Even with Jimmy Graham likely to miss the game with a foot injury, the Saints offense should score plenty against a Buffalo defense that allows 25.4 points per game. Conversely, the Bills haven’t had issues reaching pay dirt themselves, as they’re the only team in the NFL that has scored at least 20 points per contest. The over is 5-1 in Buffalo’s last six games overall and 6-0 in New Orleans’ last six games following a bye week. FREE PICK: Over 48
49ers vs. Jaguars, 1:00PM ET
The Jaguars have been a disaster this season and the Niners are rounding into the same form that made them NFC title champs a season ago. That said, San Francisco hasn’t been home in two weeks after its players traveled to Tennessee last Sunday and then hopped a flight directly after that to head to London for today’s game. With all of that traveling, plus an inflated spread due to Jacksonville’s overall ineffectiveness, the Jags should cover today over seas. The Niners are 2-5 against the spread in their last seven games versus a team with a losing record and are due to have a letdown. FREE PICK: Jaguars +17
Redskins vs. Broncos, 4:25PM ET
The over has cashed every week in Denver games and there’s no reason to believe the combined score won’t sail over again with Washington in town today. Over the past three weeks RGIII has looked more like the dynamic player he was a year ago as he’s beginning to have more success as a runner. He’s still highly inaccurate but the Redskins racked up 45 points last Sunday on the Bears and should have success today versus a Broncos defense that has struggled. The over is 4-1 in the last five meetings between these two teams and while the total is set high for this contest, both teams should reach the 30s. FREE PICK: Over 57.5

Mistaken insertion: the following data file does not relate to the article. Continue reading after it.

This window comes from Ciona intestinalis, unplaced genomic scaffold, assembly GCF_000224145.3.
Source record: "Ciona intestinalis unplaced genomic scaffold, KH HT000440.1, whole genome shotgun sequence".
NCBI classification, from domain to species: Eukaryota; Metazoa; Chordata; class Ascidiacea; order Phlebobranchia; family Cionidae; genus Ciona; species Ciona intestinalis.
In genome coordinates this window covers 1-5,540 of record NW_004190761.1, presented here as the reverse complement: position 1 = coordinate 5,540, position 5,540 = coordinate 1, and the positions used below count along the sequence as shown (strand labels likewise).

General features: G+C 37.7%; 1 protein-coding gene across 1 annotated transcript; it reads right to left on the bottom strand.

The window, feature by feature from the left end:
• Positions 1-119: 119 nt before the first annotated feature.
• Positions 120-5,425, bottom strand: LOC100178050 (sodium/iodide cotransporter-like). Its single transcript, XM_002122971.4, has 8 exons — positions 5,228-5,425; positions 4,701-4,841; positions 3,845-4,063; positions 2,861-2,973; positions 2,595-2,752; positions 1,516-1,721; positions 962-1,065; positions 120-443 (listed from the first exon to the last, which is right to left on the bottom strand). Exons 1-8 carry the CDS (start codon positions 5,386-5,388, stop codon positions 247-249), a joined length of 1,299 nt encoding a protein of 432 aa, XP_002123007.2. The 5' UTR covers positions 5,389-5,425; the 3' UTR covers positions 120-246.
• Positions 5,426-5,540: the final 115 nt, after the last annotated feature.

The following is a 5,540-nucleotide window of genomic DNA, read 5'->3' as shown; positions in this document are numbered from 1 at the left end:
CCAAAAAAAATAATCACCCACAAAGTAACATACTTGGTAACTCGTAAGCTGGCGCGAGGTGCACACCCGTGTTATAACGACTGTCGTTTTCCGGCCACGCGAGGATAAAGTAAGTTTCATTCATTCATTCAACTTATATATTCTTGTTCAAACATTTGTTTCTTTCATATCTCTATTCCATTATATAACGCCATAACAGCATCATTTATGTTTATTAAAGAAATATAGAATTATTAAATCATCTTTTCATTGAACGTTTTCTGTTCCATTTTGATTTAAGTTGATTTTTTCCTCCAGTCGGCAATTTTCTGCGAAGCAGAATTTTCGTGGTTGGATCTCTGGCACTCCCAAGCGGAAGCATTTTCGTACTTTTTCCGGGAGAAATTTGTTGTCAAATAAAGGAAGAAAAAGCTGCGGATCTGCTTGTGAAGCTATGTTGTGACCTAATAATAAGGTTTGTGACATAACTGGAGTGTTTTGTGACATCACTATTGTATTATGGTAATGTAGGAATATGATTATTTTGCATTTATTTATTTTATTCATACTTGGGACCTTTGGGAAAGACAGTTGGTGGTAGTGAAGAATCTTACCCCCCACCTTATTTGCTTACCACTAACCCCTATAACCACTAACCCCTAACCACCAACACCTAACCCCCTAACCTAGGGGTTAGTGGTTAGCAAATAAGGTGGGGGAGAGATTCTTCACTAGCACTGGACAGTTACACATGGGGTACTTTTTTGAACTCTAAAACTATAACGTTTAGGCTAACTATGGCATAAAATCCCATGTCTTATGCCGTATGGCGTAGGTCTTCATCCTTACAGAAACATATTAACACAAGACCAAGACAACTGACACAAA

Falcons vs. Cardinals, 4:25PM ET
Atlanta is highly banged up but will get running back Steven Jackson back this week after he missed over a month with a hamstring injury. The Falcons proved a week ago versus Tampa Bay that they can still move the ball effectively thanks to Matt Ryan’s ability to find weaknesses in the defense and get the ball out of his hand quickly. On the flip side, Bruce Arians is having a difficult time with his offense. The line has had massive issues protecting quarterback Carson Palmer, who is turning the ball over on a game-by-game basis. Atlanta’s pass rush has been non-exsistent this year but it should drum up enough pressure to keep Arizona’s offense at bay for another week. The Cardinals are just 2-10-1 against the spread in their last 13 games in October while the Falcons are 5-1 ATS in their last six games in Week 8. FREE PICK: Falcons +1
From a slew of head-coaching changes to an unpredictable draft (even more so than usual), there’s no shortage of storylines to keep an eye on this NFL offseason. Here are 10 to follow over the next few months.
1. RGIII’s health.
Robert Griffin III vows to be ready by Week 1 of the regular season but in addition to damaging both his LCL and ACL, the dynamic quarterback also suffered a medial meniscus tear in the Redskins’ playoff loss to the Seahawks. While Adrian Peterson proved that ACL tears aren’t always a two-year injury, “All Day” was also a medical marvel. We’re talking about a guy who suffered a sports hernia injury in Week 10 and questioned whether or not he would be able to continue by Week 16, only to rush for 596 yards over the Vikings’ final four games (including playoffs). Not everyone is Adrian Peterson.
According to reports, RGIII was seen walking without a limp at “Media Week” down in New Orleans. But no matter how quickly he’s progressing with his rehab, the Redskins need to first be concerned with his the long-term health. If they rush him back and he suffers even further damage to his knee(s), his career could be in jeopardy. Mike Shanahan and Co. have a couple of months to evaluate the situation but at some point they’re going to be faced with the decision of whether or not to place RGIII on the regular season PUP list. While that would cost them their starting quarterback for the first six weeks of the season, riding Kirk Cousins over that stretch is a lot better than installing him as the franchise signal caller because RGIII’s knees are shot. For the Redskins, there’s more at stake here than just six weeks.